Jack Benny could be funnier just standing on stage staring at his audience than most comedians are while telling their best jokes.
That's the report from Eddie Carroll, who knows more than most people about the late comedy icon - after all, Carroll has been portraying Benny on stages all over North America for more than two decades.
Carroll, 71, brings his one-man show, Jack Benny: Laughter in Bloom, to Tiffin's Ritz Theatre on Tuesday afternoon as part of the theater's Matinee Series.
In a telephone interview from his home in Encino, Calif., Carroll explained that Benny had a unique approach to comedy that discouraged other comics from stealing his punchlines, as many of them did with each other in those days.
"Benny didn't do jokes," he said. "He had his own special attitude, and you can't steal an attitude."
One of Benny's most effective techniques, Carroll said, was to lead the audience to a certain point in a story, then just stop and stare at them with an expectant look on his face, as if waiting for them to read his mind.
"He knew how to use a moment of silence, getting people to come up with their own punchlines, which would be funnier to them than anything he could have come up with."
A native of Edmonton, Alberta, Carroll got his start in Canadian theater and worked as a writer in radio and television. After moving to Los Angeles, he spent two years in the Army, where he wrote and produced shows for Armed Forces Radio and Television. After his military service, he tried acting and recorded a comedy album.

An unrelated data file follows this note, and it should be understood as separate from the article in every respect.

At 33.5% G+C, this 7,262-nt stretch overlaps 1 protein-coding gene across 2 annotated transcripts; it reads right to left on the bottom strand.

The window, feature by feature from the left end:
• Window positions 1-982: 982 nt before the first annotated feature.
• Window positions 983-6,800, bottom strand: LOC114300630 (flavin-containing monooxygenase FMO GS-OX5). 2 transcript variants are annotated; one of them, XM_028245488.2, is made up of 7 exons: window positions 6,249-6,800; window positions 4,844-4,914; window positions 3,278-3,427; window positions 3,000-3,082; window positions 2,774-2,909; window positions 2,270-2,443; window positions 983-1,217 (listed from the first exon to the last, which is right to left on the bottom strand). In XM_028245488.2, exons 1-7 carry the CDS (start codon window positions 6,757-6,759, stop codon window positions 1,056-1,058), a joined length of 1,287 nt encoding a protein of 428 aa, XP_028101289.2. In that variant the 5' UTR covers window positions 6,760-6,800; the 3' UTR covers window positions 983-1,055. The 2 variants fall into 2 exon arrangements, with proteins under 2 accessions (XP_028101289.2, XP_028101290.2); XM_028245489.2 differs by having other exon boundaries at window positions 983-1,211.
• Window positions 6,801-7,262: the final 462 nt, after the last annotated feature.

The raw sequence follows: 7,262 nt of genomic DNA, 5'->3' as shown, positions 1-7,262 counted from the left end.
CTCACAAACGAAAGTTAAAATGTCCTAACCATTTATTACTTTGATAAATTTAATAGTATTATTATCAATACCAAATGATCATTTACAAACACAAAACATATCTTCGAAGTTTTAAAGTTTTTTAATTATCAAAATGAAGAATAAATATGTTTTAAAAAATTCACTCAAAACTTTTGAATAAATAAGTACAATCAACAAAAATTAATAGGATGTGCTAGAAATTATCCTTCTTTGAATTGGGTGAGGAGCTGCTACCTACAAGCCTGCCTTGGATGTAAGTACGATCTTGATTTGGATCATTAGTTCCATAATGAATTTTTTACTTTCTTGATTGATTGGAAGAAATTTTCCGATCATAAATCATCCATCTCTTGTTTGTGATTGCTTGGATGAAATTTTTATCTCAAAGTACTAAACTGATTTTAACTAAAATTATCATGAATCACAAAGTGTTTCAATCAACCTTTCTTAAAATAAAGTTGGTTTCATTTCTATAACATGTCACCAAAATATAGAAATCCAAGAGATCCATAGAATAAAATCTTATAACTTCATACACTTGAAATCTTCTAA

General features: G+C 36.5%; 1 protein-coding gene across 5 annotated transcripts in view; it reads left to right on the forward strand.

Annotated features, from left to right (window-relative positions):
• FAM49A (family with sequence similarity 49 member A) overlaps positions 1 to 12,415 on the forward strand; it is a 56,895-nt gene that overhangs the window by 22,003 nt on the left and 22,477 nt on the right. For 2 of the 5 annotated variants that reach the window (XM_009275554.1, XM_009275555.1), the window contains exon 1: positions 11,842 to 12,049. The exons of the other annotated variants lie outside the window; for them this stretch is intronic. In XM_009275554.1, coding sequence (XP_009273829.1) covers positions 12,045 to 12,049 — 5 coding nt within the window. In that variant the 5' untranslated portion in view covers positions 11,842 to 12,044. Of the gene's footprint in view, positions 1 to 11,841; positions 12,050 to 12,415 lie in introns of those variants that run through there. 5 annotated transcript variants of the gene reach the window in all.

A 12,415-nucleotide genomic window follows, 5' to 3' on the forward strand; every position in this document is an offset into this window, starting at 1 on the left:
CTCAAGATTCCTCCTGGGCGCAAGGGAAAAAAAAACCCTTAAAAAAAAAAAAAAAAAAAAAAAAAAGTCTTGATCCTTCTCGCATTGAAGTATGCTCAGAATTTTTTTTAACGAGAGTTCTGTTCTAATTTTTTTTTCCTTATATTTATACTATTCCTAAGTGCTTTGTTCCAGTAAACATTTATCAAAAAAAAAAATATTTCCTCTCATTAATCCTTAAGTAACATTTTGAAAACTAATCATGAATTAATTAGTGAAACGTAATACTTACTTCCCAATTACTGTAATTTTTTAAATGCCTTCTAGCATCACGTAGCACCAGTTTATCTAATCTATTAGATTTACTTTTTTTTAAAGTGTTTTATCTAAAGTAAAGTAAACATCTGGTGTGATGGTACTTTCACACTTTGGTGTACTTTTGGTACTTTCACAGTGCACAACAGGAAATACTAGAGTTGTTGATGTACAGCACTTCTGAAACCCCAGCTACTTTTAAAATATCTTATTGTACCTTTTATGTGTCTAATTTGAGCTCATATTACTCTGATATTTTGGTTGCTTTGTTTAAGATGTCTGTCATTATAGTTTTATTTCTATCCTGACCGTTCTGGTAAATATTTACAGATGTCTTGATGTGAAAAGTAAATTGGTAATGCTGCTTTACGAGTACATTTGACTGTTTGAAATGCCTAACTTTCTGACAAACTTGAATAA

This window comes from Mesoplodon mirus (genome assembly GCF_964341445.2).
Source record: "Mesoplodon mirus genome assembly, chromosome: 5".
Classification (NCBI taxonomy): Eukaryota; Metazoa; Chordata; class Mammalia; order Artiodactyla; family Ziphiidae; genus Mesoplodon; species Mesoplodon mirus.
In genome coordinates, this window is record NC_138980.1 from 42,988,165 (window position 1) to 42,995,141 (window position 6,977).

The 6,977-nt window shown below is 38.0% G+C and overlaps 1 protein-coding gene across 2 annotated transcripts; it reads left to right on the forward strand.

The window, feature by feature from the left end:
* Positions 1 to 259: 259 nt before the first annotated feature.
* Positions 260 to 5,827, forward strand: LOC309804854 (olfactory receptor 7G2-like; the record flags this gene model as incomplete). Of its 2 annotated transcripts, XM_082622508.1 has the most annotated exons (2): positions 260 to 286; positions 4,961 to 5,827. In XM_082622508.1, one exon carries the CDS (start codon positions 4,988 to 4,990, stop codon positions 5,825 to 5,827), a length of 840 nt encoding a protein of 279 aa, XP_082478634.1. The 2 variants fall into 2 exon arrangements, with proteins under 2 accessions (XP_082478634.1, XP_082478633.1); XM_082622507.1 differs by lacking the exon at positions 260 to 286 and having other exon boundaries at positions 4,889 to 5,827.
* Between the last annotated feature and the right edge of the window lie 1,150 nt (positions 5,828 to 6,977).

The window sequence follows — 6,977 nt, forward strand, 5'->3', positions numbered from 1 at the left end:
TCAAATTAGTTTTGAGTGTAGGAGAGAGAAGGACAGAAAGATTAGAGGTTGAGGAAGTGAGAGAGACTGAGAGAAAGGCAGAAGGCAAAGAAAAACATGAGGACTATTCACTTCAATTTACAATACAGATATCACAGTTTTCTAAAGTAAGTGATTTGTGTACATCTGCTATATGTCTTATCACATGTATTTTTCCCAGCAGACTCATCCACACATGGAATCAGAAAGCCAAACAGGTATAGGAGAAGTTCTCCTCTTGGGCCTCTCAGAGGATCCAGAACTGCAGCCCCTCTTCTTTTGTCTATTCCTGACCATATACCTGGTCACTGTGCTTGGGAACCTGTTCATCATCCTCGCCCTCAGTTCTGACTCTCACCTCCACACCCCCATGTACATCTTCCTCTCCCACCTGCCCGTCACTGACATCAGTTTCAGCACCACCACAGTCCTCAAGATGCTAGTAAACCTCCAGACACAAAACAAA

It was about this time that he met Toledo native Jamie Farr, another struggling young talent, in an acting class. The two became fast friends, and together they formed a production company that would develop a number of projects for television networks and movie studios.
"This was way before [Farr's signature TV show] M*A*S*H," Carroll said. "We became such good friends that we were like brothers, and we still are. I saw him just last week."
Over the years, Carroll has logged countless TV and stage appearances, and worked in more than 200 commercials. He's also done a lot of voice-over work, most notably providing the voice of cartoon character Jiminy Cricket for Disney ever since the character's original voice-over artist, Cliff Edwards, died in the early 1970s.
To prepare his Benny performance, Carroll researched the late comedian thoroughly - he had worked with him in the past - and wrote the show himself, then spent months preparing for the role, working on Benny's walk, his gestures, and his delivery.
The show opens with a short film of some of Benny's funniest TV moments; the film concludes with a freeze-frame of Benny in his typical pose. As the image slowly fades, Carroll, in the same pose, is illuminated off to one side of the stage. In no time, the audience is immersed in the illusion that it's Jack Benny they're seeing up there on stage.
For the next 90 minutes or so, Carroll-as-Benny shares stories of Benny's life in vaudeville, radio, and television, including plenty of humorous anecdotes about colleagues and other stars.
Carroll insists he's not a comedian, and adds that he's not doing a Benny impression, either.
"An impression is an overblown caricature," he said. "What I do is try to re-create reality. I approach it as an actor would Hamlet, as Anthony Quinn created Zorba the Greek." His show has been likened to Hal Holbrook's one-man show on Mark Twain, and James Whitmore's on Will Rogers.
Jamie Farr also has some experience with one-man shows, having recently filled in for Frank Gorshin in the role of George Burns in the traveling show, Say Goodnight Gracie, which played in Toledo last November.
Does Carroll think he and his old buddy might team up on stage sometime, with him as Jack Benny and Farr as George Burns?
"Geez, I don't know, not unless Jamie and I write it ourselves," he said. "Maybe sometime for a benefit we might go out there and just wing something."
Eddie Carroll's one-man show, "Jack Benny: Laughter in Bloom," will be presented at Tiffin's Ritz Theatre Tuesday at 2 p.m., as part of the Ritz's Matinee Series. Tickets are $14 and $18, and can be purchased at the theater box office, 30 South Washington St., by phone at 419-448-8544, or online at www.ritztheatre.org.
Contact Mike Kelly at: email@example.com